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Moreover, the increasing power of organizations has resulted in a societal expectation that corporations act proactively and carry out a leadership role in responding to the problems transpiring in the world (CSR Survey, 2003). This means that given that organizations frequently have more resources than governments, they should somehow give back to society and allot part of their resources to carrying out good works and helping the less fortunate sectors of society. Overall, this CSR goal is justified as follows. Initially, a societal need is identified.

For instance, areas such as education, healthcare, low-income housing or the arts may require certain amounts of funding that cannot be generated privately or that government is unable to provide to enable these institutions to continue making goods or services available or even to exist. Second, corporations are identified as capable of filling the gap by providing either funds or infrastructure to address the need. In other words, an appeal to organizations is made because they frequently have the capacity, in accordance with their size and reach, to act as agents of “social progress (Kahn, 1997).

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The CSR concept is not simple to grasp or to carry out. It is hard to define, and when done so, the resultant definition is frequently contentious. In addition, perspectives on CSR are undoubtedly tinged with the normative beliefs that one has about the apt role and purpose of an organization. For instance, classical economists will most probably have differing understandings of what CSR should entail, compared to social activists. The classical economists, for example, do not expect that organizations should be anything other than productive and efficient organizations.

Certain social activists, on the other hand, expect corporations to be leaders in responding to social issues, or at a minimum, to prevent, minimize or compensate for harm that corporations may inflict to society. In addition to the disagreement over CSR’s normative foundations and its corresponding definition, is the idea that organizations also often use the CSR concept for strategic, profit making reasons only. Thus, issues ensue also because of the ‘proper’ motivation behind undertaking CSR.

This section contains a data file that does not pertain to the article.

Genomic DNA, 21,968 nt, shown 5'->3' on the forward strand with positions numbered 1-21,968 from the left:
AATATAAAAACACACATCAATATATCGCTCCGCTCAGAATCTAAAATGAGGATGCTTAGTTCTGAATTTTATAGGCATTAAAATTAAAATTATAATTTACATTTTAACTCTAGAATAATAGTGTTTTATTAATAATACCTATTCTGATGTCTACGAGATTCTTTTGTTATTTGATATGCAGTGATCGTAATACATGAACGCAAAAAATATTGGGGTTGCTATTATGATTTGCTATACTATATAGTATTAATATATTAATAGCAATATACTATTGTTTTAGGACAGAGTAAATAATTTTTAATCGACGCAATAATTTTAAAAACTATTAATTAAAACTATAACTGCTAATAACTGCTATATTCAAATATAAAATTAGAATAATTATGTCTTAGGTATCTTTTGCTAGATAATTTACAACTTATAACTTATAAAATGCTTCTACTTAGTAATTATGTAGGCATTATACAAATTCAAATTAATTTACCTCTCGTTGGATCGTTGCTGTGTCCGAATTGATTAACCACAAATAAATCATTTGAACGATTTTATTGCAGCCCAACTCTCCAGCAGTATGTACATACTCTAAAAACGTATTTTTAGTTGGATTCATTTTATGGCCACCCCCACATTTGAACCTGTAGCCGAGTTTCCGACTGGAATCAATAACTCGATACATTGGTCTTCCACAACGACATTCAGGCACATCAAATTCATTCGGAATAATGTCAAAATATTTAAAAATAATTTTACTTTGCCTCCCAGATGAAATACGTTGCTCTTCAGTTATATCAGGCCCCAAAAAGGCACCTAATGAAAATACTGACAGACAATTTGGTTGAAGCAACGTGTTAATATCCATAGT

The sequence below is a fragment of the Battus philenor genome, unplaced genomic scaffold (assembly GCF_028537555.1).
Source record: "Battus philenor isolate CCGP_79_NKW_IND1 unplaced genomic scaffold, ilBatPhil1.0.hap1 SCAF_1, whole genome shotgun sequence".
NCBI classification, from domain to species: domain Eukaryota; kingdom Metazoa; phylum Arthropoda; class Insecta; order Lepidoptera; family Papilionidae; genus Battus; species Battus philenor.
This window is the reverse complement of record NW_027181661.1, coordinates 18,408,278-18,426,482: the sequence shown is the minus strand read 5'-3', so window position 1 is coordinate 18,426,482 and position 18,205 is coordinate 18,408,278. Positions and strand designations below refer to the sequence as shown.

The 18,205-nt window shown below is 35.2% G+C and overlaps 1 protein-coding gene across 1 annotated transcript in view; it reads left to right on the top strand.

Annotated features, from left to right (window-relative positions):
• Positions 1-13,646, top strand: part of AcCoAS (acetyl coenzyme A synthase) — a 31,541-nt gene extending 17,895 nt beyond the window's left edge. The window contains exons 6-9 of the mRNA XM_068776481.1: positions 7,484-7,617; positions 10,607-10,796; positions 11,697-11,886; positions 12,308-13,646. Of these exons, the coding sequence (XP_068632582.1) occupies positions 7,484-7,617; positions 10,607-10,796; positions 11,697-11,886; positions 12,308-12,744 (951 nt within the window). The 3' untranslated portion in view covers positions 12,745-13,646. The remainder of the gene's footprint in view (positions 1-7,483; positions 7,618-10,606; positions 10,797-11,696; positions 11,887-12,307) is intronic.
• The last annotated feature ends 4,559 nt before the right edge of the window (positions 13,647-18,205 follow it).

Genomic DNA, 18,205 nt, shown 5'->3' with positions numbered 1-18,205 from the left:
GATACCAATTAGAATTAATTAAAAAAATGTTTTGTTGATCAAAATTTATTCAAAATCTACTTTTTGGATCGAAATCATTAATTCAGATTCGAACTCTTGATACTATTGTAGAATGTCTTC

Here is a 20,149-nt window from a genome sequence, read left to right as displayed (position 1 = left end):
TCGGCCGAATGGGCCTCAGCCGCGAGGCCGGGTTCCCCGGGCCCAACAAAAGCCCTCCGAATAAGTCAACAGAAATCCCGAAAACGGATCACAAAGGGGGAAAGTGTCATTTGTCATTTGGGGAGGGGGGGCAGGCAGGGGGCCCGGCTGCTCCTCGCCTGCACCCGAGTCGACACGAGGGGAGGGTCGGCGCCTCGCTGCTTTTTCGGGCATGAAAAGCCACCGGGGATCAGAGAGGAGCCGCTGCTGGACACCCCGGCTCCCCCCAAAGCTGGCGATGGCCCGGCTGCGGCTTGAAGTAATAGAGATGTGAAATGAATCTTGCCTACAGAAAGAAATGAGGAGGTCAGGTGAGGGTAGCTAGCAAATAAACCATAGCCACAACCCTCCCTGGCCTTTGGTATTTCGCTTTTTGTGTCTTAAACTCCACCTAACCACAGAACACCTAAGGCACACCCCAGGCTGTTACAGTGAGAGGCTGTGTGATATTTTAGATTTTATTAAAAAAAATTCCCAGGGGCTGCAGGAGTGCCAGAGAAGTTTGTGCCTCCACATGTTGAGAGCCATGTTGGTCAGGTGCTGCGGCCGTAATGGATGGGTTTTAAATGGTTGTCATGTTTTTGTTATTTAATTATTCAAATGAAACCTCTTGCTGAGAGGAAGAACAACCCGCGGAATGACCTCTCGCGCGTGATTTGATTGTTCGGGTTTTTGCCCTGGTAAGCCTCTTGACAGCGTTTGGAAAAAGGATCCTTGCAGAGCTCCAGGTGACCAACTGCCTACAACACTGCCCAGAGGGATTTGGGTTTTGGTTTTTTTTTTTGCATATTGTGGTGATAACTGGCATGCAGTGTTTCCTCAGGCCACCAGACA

Some proponents of CSR believe that an organization’s actions can only be aptly tagged as CSR if the motivations behind it reflect an authentic desire to engage in CSR for its sake, and not for profit-enhancing reasons. Others opine that the motivations behind CSR do not matter for as long as the resultant behavior by organizations is evaluated as socially responsible. There is no globally accepted definition of CSR, and the currently existing definitions are frequently ambivalent.

For instance, the definition of CSR in The New Balance Sheet states that “while there is no fixed definition, in our view, the term ‘corporate social responsibility’ is most effectively used to describe instances in which companies respond to interests in addition to those of their shareholders (The Canadian Democracy and Accountability Commission, 1999). Critics and proponents alike often cite the lack of agreement on the meaning of CSR as a major problem in advocating the CSR agenda. Votaw (1973, p. 11) has stated: The term is brilliant one; it means something, but not always the same thing, to everybody.

To some it conveys the idea of legal responsibility or liability; to others it means socially responsible in an ethical sense; to still others, the meaning transmitted is that of “responsible for” in a causal mode; many simply equate it with a charitable contribution; some take it to mean socially conscious; many of those who embrace it most fervently see it as a mere synonym for “legitimacy”, in the context of belonging” or being proper or valid; a few see it as a sort of fiduciary duty imposing higher standards of behavior on businessmen than on citizens at large.

Corporate Governance Currently, there has been a burgeoning interest in corporate governance, acknowledging it as a crucial component of the CSR concept. Corporate controversies and the need to protect minority shareholders’ interests, for instance, are reasons behind the development of corporate governance codes in several countries and corporations. Majority of corporate governance codes provide recommendations to promote good corporate governance and increase transparency and disclosure (Mallin, 2002).

Apart from this, the concepts of sustainable development”, “corporate responsibility and “corporate citizenship” have taken root in the corporate world. Although comprehensive research treats the fields of corporate governance and sustainable development individually, less attention has been paid to the interaction between these fields. Ricart, Rodriguez and Sanchez (2005) tried to close the gap by studying how corporate governance systems are transforming in order to integrate sustainable development thinking into them.

The researchers did so by analyzing the governance systems of the 18 corporations that are market sector leaders considered by the Dow Jones Sustainability World Index (DJSI World). In general, the objectives of the paper are twofold: to analyze in depth how and to what extent DJSI World leaders are incorporating sustainability into their corporate governance systems; and to develop a model for sustainable corporate governance based upon corporate governance and sustainable development theories, and built upon empirical research of the DJSI leading companies’ corporate governance systems (Ricart et al, 2005.)

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